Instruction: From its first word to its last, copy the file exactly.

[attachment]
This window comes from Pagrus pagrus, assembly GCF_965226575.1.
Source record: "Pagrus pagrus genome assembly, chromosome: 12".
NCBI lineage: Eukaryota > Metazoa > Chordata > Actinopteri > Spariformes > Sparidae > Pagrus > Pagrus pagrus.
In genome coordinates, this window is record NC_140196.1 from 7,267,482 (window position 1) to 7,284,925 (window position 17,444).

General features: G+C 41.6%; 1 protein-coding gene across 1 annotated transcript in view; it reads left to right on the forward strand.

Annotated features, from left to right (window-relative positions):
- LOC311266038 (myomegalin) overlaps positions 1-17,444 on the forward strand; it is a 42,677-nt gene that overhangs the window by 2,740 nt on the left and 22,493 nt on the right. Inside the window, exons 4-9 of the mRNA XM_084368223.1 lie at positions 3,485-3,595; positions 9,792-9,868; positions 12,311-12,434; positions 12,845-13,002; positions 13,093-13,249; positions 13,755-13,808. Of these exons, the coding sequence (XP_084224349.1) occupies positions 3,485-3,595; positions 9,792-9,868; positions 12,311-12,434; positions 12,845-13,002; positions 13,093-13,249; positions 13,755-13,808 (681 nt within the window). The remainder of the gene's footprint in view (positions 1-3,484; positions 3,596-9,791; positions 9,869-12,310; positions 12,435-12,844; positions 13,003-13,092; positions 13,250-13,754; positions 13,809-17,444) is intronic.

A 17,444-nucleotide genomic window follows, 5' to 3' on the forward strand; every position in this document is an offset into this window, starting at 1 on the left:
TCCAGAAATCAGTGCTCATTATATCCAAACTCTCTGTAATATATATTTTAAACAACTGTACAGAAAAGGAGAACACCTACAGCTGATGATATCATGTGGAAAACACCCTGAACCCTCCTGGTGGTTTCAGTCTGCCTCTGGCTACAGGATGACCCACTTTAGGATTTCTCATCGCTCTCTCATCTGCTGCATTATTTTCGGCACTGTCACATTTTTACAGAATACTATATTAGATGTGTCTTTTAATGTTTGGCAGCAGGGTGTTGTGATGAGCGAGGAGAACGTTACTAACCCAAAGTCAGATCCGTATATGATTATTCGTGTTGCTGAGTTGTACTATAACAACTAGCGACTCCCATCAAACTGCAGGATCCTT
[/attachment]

This window comes from Pagrus pagrus, assembly GCF_965226575.1.
Source record: "Pagrus pagrus genome assembly, chromosome: 12".
NCBI lineage: Eukaryota > Metazoa > Chordata > Actinopteri > Spariformes > Sparidae > Pagrus > Pagrus pagrus.
In genome coordinates, this window is record NC_140196.1 from 7,267,482 (window position 1) to 7,284,925 (window position 17,444).

General features: G+C 41.6%; 1 protein-coding gene across 1 annotated transcript in view; it reads left to right on the forward strand.

Annotated features, from left to right (window-relative positions):
- LOC311266038 (myomegalin) overlaps positions 1-17,444 on the forward strand; it is a 42,677-nt gene that overhangs the window by 2,740 nt on the left and 22,493 nt on the right. Inside the window, exons 4-9 of the mRNA XM_084368223.1 lie at positions 3,485-3,595; positions 9,792-9,868; positions 12,311-12,434; positions 12,845-13,002; positions 13,093-13,249; positions 13,755-13,808. Of these exons, the coding sequence (XP_084224349.1) occupies positions 3,485-3,595; positions 9,792-9,868; positions 12,311-12,434; positions 12,845-13,002; positions 13,093-13,249; positions 13,755-13,808 (681 nt within the window). The remainder of the gene's footprint in view (positions 1-3,484; positions 3,596-9,791; positions 9,869-12,310; positions 12,435-12,844; positions 13,003-13,092; positions 13,250-13,754; positions 13,809-17,444) is intronic.

A 17,444-nucleotide genomic window follows, 5' to 3' on the forward strand; every position in this document is an offset into this window, starting at 1 on the left:
TCCAGAAATCAGTGCTCATTATATCCAAACTCTCTGTAATATATATTTTAAACAACTGTACAGAAAAGGAGAACACCTACAGCTGATGATATCATGTGGAAAACACCCTGAACCCTCCTGGTGGTTTCAGTCTGCCTCTGGCTACAGGATGACCCACTTTAGGATTTCTCATCGCTCTCTCATCTGCTGCATTATTTTCGGCACTGTCACATTTTTACAGAATACTATATTAGATGTGTCTTTTAATGTTTGGCAGCAGGGTGTTGTGATGAGCGAGGAGAACGTTACTAACCCAAAGTCAGATCCGTATATGATTATTCGTGTTGCTGAGTTGTACTATAACAACTAGCGACTCCCATCAAACTGCAGGATCCTT